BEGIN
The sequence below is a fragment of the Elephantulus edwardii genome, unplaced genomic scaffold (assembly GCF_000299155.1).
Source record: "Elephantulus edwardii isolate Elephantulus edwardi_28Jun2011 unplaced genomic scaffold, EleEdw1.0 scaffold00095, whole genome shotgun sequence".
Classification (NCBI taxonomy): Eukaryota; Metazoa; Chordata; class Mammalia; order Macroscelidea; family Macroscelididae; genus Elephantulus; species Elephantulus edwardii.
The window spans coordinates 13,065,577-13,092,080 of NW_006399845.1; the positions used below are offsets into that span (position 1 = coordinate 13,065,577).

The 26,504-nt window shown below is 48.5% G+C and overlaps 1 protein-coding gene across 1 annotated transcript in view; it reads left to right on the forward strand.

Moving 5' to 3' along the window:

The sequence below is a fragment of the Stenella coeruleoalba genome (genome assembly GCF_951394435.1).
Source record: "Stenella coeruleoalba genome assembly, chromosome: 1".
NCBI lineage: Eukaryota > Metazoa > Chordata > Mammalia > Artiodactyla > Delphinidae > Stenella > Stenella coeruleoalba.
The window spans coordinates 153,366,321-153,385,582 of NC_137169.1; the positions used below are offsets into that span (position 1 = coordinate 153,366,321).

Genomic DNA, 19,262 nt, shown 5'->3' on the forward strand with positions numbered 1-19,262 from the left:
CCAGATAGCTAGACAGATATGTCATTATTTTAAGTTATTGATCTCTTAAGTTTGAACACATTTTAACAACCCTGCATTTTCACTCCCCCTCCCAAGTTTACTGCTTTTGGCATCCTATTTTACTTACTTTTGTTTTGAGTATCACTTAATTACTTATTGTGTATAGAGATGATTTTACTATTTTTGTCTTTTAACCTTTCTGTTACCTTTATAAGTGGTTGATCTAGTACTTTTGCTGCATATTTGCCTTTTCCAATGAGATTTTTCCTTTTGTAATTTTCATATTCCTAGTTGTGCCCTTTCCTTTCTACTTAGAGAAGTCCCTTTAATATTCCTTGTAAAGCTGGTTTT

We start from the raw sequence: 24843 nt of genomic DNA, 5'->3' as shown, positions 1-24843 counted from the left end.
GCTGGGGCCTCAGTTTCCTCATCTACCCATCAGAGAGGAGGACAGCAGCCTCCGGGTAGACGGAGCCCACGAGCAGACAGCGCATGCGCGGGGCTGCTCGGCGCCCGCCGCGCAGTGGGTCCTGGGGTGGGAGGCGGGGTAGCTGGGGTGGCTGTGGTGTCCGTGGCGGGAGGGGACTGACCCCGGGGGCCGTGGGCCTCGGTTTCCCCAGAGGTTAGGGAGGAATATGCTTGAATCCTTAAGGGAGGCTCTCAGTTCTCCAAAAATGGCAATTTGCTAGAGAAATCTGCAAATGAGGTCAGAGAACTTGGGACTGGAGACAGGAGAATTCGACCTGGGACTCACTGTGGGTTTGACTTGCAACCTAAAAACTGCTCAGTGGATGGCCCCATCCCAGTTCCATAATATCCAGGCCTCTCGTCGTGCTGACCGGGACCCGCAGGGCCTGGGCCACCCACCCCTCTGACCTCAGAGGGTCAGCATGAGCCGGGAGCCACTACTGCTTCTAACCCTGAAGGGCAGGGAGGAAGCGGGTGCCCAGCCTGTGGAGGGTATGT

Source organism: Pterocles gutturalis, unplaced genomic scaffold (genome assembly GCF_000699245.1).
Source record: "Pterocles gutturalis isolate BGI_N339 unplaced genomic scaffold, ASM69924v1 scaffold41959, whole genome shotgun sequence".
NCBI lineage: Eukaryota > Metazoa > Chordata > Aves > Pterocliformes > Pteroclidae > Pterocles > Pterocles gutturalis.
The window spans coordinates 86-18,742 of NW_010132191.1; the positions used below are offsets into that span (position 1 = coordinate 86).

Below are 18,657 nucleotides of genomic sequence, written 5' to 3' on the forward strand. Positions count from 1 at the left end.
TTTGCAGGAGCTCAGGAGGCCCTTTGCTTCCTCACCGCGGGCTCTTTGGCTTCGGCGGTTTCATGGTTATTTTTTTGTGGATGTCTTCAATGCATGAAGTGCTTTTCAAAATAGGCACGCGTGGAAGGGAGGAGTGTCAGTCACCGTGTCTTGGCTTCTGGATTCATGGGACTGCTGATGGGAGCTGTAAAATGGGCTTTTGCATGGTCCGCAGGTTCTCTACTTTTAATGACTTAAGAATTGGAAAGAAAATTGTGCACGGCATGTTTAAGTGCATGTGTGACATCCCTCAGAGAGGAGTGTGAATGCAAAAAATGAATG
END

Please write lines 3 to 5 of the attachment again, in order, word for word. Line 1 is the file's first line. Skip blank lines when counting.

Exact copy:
Classification (NCBI taxonomy): Eukaryota; Metazoa; Chordata; class Mammalia; order Macroscelidea; family Macroscelididae; genus Elephantulus; species Elephantulus edwardii.
The window spans coordinates 13,065,577-13,092,080 of NW_006399845.1; the positions used below are offsets into that span (position 1 = coordinate 13,065,577).

The 26,504-nt window shown below is 48.5% G+C and overlaps 1 protein-coding gene across 1 annotated transcript in view; it reads left to right on the forward strand.